Rio 2016 Olympics scrap air conditioning from budget

Olympic athletes in Rio de Janeiro will have to pay for air conditioning in their bedrooms after a $520m budget cut.

    Rio de Janeiro has spent more than $20bn to organise last year's World Cup and the 2016 Olympics [David J Phillip/AP]
    Rio de Janeiro has spent more than $20bn to organise last year's World Cup and the 2016 Olympics [David J Phillip/AP]

    The 10,500 athletes at next year's Olympics will feel first-hand the deep budget cuts being made by Rio de Janeiro Games organisers: they won't have air conditioning in their bedrooms unless someone pays for it.

    The budget cuts are part of what organisers call finding "fat" and cutting it.

    Mario Andrada, spokesman for the Rio Games, said in an interview that organisers had found up to $520m that needed to be cut as part of balancing the operating budget of $1.9bn.

    The cuts will be welcomed by those asking why Brazil - with poor schools, under-funded hospitals and high taxes - has spent more than $20bn to organise last year's World Cup and the Olympics.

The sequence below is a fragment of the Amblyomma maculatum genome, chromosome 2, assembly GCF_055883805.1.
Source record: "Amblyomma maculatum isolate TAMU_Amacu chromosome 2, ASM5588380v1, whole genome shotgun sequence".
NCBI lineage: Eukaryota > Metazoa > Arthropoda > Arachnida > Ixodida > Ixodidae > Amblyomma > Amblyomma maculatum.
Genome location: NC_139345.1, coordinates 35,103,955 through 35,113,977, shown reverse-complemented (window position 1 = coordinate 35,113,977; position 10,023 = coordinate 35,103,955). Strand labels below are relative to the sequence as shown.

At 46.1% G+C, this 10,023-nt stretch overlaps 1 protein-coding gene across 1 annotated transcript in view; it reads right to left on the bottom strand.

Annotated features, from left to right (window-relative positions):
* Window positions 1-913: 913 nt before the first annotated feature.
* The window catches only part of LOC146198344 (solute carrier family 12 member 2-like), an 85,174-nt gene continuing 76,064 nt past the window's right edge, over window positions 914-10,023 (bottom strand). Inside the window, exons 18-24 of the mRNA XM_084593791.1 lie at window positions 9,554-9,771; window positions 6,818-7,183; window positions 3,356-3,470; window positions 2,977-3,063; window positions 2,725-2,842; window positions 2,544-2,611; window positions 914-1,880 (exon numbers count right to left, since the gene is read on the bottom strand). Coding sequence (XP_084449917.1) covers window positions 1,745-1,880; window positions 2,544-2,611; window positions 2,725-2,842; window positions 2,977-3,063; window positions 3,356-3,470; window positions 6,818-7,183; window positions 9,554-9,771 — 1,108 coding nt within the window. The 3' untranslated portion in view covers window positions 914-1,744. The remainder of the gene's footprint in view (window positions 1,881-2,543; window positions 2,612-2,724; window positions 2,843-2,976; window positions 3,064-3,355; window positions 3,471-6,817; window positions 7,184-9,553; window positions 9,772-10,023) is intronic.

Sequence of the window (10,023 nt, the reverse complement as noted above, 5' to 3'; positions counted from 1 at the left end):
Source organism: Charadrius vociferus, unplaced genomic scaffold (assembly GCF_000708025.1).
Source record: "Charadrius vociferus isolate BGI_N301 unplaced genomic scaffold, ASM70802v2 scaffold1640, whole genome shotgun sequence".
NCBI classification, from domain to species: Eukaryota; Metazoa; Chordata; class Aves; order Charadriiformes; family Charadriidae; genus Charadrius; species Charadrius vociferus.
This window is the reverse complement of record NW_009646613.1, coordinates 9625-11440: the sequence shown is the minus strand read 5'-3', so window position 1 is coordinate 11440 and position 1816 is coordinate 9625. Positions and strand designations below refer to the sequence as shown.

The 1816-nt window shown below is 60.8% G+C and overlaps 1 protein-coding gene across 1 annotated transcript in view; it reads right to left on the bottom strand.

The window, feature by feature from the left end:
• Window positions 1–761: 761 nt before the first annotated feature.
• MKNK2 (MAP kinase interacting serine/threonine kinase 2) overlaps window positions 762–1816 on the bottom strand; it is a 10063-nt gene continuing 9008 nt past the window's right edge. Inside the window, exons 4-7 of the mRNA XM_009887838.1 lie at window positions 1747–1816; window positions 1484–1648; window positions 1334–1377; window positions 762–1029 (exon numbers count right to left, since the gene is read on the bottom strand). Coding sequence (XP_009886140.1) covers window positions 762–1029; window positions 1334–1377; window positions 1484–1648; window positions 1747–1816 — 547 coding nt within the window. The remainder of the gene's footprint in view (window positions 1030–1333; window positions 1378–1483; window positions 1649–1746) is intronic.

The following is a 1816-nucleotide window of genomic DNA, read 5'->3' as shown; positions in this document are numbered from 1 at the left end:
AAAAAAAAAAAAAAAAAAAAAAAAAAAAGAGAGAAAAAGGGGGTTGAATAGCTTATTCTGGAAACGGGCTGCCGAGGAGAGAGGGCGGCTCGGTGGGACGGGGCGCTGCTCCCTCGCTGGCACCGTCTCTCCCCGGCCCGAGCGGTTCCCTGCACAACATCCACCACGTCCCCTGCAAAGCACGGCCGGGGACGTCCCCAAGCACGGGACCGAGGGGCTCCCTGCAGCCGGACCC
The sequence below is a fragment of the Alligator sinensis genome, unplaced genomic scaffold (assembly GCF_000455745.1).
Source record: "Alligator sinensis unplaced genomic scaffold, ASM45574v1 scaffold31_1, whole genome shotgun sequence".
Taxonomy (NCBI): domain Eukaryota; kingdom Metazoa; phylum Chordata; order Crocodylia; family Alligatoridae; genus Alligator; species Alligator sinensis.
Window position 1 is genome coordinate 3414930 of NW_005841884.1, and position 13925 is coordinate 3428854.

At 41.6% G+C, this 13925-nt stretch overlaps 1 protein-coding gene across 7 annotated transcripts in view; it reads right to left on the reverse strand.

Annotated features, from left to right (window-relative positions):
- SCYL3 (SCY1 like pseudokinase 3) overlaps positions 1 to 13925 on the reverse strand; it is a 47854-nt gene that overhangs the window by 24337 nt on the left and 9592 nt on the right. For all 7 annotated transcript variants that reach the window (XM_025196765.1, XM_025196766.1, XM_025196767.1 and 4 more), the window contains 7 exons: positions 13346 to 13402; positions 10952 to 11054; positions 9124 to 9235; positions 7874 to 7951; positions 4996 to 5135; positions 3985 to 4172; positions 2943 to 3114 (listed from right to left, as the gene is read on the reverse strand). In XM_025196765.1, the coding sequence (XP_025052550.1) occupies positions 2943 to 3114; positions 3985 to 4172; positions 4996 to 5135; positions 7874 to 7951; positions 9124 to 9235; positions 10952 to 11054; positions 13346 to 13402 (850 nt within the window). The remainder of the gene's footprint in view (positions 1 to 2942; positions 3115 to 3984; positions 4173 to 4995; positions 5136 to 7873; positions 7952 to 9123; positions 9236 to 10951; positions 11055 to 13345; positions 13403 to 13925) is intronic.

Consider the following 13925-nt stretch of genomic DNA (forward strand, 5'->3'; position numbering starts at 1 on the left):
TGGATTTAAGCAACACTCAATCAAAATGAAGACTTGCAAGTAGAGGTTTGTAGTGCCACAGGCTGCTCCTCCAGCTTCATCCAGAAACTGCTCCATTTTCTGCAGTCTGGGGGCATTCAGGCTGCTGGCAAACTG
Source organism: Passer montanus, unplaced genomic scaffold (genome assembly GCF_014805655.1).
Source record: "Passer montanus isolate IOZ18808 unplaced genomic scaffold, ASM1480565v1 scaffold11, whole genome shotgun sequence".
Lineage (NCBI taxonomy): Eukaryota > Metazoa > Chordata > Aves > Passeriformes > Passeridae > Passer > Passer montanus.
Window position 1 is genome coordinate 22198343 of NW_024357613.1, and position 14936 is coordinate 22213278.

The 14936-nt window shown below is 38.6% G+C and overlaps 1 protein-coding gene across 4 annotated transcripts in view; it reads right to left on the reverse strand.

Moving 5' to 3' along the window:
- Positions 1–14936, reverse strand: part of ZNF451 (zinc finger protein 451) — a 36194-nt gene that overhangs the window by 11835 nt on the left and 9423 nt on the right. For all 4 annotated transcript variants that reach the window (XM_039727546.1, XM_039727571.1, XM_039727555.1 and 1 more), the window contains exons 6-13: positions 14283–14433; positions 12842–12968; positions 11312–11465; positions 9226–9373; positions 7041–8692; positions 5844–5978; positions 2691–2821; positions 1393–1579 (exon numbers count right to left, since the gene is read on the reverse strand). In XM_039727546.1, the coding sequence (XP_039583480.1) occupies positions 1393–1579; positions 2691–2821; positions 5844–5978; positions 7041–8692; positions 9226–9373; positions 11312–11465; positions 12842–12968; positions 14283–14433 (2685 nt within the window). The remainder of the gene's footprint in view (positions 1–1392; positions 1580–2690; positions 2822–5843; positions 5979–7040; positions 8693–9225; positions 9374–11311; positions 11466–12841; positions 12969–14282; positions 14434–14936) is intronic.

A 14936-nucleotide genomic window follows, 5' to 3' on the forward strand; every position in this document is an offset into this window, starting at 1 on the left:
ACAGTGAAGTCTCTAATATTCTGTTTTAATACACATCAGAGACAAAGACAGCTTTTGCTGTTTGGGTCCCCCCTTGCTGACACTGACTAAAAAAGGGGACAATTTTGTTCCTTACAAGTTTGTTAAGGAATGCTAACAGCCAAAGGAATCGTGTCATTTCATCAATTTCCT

Asked specifically about the need for air conditioning in the bedrooms, Andrada said: "We consider not providing air conditioning to the bedrooms because the Games, though they will be summer Games, they will take place in the winter."

    Though the Games take place in the South American winter, it could still be hot - this year on August 19 temperatures soared to 35.4 degrees Celsius.

     Can Brazil's infrastructure support the Olympic Games?

    Andrada said national federations might pay for some athletes, though it's unclear if poorer federations could manage the added costs.

    Deep recession

    Rio Olympic organisers are being hit by a deep recession, a steep fall in the value of the local currency against the US dollar, and 10 percent inflation.

    There is also a growing corruption scandal involving state-run oil giant Petrobras that has triggered impeachment proceedings against Brazilian President Dilma Rousseff.

    This wasn't the mood in 2009 when Rio won the bid, setting off wild celebrations on Copacabana beach.

    Rio officials say most of the cuts involve "behind-the-scenes" facilities, unseen on television or by ticket-paying customers.

    This could involve organisers buying cheaper products and services, reducing signage or using more temporary structures.

    The Rio Games were to have 5,000 employees when they open in eight months' time, but that number has been scaled back by 500.

    Andrada said the cuts would not affect the sports themselves.


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